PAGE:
Should Growth Investors Dump UK Stocks and Go Global?

Sanlam Private Wealth's Pieter Fourie says the fact that Woodford is launching a new fund with global focus is a sign that the UK does not provide growth opportunities

Karen Kwok 16 March, 2017 | 9:59AM
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For growth investors, global stocks may offer better opportunities than the UK. According to Pieter Fourie, manager of the Sanlam Global High Quality fund, this is because there are less attractive companies available to investors in the UK.

“The sad thing for us as fund managers is we see fewer and fewer good businesses in the UK – even Unilever is not immune from a takeover bid, which was quite scary for us,” Fourie told Morningstar this week.

“That’s why you see investors like Neil Woodford launching a fund with global focus. It is a realisation that global is a much better place to invest than UK itself.”

Woodford last month confirmed the details for his new Woodford Income Focus fund, which will have an expected 5% yield at launch and a portion of global stocks.

Fourie says that over the past 10 years, in dollar terms, there has been no growth in the UK stock market. In fact, in capital terms UK stock market has lost around 20% over the past decade.

Because of this, Fourie only holds four UK stocks, out of 31 holdings in his fund. They are Unilever (ULVR), Diageo (DGE), Imperial Brands (IMB) and British American Tobacco (BATS).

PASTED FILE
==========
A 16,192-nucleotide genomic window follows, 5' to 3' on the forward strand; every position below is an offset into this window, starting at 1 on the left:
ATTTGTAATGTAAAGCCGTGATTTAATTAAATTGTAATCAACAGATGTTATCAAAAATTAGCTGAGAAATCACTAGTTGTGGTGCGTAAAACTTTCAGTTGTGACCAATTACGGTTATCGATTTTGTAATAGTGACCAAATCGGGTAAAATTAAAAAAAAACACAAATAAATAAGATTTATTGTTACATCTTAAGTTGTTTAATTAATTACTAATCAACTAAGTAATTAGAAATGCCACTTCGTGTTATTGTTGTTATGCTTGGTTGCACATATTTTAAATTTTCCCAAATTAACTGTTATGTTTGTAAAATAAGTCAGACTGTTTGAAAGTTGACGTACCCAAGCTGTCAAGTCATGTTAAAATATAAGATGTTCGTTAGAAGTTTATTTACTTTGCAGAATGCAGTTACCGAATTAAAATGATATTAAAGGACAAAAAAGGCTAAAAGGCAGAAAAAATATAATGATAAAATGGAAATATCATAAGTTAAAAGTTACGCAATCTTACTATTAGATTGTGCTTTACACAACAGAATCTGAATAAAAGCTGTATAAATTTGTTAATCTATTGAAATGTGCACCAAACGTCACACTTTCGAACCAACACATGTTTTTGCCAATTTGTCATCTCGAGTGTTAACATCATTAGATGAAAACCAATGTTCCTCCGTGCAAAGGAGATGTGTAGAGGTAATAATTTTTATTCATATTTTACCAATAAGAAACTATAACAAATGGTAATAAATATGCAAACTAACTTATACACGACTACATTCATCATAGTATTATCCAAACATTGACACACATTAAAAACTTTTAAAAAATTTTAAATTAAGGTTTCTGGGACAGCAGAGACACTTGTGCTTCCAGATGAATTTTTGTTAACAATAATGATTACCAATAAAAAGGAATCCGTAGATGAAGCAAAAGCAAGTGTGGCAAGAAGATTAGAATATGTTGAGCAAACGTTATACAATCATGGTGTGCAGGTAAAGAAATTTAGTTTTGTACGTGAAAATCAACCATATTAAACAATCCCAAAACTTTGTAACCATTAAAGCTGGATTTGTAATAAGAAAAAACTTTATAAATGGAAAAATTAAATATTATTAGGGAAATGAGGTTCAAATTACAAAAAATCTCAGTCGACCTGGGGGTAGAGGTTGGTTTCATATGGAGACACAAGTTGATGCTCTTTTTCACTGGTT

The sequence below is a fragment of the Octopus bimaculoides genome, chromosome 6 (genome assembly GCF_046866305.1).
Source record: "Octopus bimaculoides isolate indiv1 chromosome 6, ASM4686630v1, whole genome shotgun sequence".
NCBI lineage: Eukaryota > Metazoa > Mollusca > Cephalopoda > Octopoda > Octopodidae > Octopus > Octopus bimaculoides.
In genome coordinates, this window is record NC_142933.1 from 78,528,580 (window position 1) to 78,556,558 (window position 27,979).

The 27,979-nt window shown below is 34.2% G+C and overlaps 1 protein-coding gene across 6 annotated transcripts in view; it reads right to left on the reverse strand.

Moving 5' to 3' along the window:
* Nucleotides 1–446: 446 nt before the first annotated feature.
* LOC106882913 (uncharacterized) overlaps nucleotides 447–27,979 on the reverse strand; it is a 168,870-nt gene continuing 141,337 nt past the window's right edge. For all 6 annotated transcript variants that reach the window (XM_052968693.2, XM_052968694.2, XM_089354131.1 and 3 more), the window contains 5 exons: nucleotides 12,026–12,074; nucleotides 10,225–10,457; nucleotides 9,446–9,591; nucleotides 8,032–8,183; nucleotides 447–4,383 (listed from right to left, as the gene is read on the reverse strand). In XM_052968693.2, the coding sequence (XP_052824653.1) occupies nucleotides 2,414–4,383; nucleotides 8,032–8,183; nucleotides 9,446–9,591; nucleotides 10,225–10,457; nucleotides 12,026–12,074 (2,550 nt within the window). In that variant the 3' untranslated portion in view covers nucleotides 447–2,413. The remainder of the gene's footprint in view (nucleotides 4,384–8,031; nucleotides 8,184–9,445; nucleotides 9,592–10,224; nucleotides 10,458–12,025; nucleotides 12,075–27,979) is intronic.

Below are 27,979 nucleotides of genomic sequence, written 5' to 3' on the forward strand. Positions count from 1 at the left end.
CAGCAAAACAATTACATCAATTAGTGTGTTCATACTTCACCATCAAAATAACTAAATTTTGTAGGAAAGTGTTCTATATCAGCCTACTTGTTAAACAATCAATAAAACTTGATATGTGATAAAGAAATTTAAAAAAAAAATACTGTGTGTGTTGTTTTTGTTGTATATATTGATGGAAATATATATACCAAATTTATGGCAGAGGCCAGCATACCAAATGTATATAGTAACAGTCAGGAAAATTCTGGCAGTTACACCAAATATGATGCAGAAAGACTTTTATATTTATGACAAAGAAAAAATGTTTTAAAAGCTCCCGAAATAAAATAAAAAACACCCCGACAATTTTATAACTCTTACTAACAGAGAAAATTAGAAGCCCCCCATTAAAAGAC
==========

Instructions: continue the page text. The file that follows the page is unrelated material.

“If you are looking for value in the UK stock market today, you have to take on more risk,” Fourie added.

Best of Both Worlds

Instead, Fourie looked at stocks listed in developed markets whose revenues come from emerging markets. Pernod Ricard (RI), for example, is a French listed wines and spirits company with major businesses in emerging markets, China and India. 

“India is a very important market for Pernod Ricard. We believe there is room for operating margin improvement as the portfolio in China and India are being rebalanced towards higher margin international brands,” said Fourie.

Philip Gorham, senior equity analyst with Morningstar agrees, saying despite recent headwinds in China, Pernod's cognac business in China and whisky in India positions the firm well for superior long-term volume growth in some key emerging markets.

“The long-term growth trajectory for the distillers is attractive, as trading up to premium spirits has barely begun in several key emerging markets,” said Gorham.

Fourie expects top line growth of the company to recover as organic sales growth starts to stabilise in China and returns to positive growth over the next two years.

Fourie also likes Medtronic (MDT), a medical equipment company with 14% exposure in emerging markets. “Emerging market is a great growth area for them,” he said.

Debbie Wang, senior equity analyst with Morningstar feels positive about the company’s refocus on emerging market business as well.

“Considering Medtronic has been making a number of investments in China and India, and has identified emerging markets as a strategic source of growth, we think the company’s chief executive Omar Ishrak has pushed Medtronic away from its U.S.-centric past and focused the organization more closely on the potential in emerging markets,” said Wang.

The information contained within is for educational and informational purposes ONLY. It is not intended nor should it be considered an invitation or inducement to buy or sell a security or securities noted within nor should it be viewed as a communication intended to persuade or incite you to buy or sell security or securities noted within. Any commentary provided is the opinion of the author and should not be considered a personalised recommendation. The information contained within should not be a person's sole basis for making an investment decision. Please contact your financial professional before making an investment decision.

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Karen Kwok

Karen Kwok  is a Reporter for